In summary, the conformal mapping *z*(*ζ*) from the annulus *ρ*<|*ζ*|<1 to the polycircular arc domain relevant to Rayleigh's problem (figure 2) is the solution of the following explicit nonlinear ordinary differential equation(7.13)where *L*_{4}(*ζ*) is defined by equations (7.5) and (7.6).

## 8. Discussion

This paper has presented a new procedure for constructing conformal maps to doubly connected polycircular arc domains. Some simple illustrative examples of the method have also been presented. It is expected that the formulation here will form the basis of a general numerical scheme for constructing conformal mappings to doubly connected polycircular arc domains.

It is worth pointing out that Hu (1998) has already developed software to numerically construct S–C mappings to doubly connected polygonal domains based on the doubly connected S–C formula. It would be of interest to examine whether such software can be extended to doubly connected polycircular arc domains using the new formulae presented in this paper. Actually, there is a wider issue of whether existing software (such as the S–C Toolbox www.math.udel.edu/-driscoll/SC) can be enhanced to incorporate mappings to multiply connected polygonal and polycircular arc domains.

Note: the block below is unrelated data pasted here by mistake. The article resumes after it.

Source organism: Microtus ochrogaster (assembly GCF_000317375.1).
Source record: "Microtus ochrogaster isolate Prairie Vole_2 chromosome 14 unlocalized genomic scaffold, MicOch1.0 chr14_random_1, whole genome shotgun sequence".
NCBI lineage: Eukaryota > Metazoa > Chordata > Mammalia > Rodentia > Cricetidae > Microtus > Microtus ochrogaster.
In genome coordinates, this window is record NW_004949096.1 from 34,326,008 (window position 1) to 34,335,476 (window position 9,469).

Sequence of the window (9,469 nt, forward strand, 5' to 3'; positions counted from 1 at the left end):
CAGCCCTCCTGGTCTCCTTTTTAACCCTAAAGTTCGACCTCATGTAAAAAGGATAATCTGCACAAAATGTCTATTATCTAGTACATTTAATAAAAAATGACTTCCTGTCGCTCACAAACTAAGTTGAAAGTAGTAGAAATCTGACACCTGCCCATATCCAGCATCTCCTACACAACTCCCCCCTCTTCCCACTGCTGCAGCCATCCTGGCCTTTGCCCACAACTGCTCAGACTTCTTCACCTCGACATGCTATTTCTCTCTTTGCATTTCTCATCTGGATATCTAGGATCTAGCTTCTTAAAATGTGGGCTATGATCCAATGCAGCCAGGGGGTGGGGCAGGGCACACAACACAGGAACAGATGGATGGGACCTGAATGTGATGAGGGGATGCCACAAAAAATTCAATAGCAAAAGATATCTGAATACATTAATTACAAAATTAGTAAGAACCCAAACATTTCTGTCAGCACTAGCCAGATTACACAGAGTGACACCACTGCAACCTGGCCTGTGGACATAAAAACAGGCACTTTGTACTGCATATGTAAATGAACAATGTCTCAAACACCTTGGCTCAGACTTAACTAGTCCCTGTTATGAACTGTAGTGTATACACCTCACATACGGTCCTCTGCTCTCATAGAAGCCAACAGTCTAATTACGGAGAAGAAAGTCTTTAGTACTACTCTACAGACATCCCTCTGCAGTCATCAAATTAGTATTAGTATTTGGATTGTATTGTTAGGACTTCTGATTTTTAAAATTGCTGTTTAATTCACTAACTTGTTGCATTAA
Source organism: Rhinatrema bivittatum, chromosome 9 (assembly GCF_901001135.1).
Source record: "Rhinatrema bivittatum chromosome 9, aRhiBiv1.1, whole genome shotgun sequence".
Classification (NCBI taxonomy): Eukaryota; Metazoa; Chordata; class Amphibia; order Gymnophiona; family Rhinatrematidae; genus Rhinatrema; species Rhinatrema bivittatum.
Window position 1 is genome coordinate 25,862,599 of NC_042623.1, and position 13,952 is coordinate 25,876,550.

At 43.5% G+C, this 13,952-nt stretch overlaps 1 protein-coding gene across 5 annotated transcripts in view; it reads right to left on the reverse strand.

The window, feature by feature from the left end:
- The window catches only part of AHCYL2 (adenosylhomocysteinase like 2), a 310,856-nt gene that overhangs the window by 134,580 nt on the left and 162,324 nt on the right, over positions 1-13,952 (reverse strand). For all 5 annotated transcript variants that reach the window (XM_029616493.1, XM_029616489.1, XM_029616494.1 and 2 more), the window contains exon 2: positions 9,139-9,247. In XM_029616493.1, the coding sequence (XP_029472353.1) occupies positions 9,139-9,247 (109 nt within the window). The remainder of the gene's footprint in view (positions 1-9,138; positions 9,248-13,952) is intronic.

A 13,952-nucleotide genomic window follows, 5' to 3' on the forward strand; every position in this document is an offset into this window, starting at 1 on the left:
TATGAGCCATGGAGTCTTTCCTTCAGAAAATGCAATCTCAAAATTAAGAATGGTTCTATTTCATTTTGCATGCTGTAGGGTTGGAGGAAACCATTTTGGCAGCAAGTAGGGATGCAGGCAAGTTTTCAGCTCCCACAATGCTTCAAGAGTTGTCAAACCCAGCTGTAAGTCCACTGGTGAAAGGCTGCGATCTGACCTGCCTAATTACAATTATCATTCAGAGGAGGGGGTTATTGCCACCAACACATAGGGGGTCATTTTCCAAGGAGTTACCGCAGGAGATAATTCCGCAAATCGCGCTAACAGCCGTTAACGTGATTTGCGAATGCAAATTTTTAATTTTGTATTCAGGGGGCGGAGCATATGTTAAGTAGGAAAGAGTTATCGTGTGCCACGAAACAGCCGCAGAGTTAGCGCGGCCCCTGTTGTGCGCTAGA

## Acknowledgments

D.G.C. acknowledges the receipt of a 2004 Philip Leverhulme Prize in Mathematics, an EPSRC Advanced Research Fellowship and partial support from the ESF project MISGAM (Methods of Integrable Systems, Geometry and Applied Mathematics). He also acknowledges the hospitality of the Department of Mathematics at MIT where this research was carried out. ASF acknowledges support from the Engineering and Physical Sciences Research Council of the UK.

## Footnotes

- Received January 30, 2007.
- Accepted March 30, 2007.

- © 2007 The Royal Society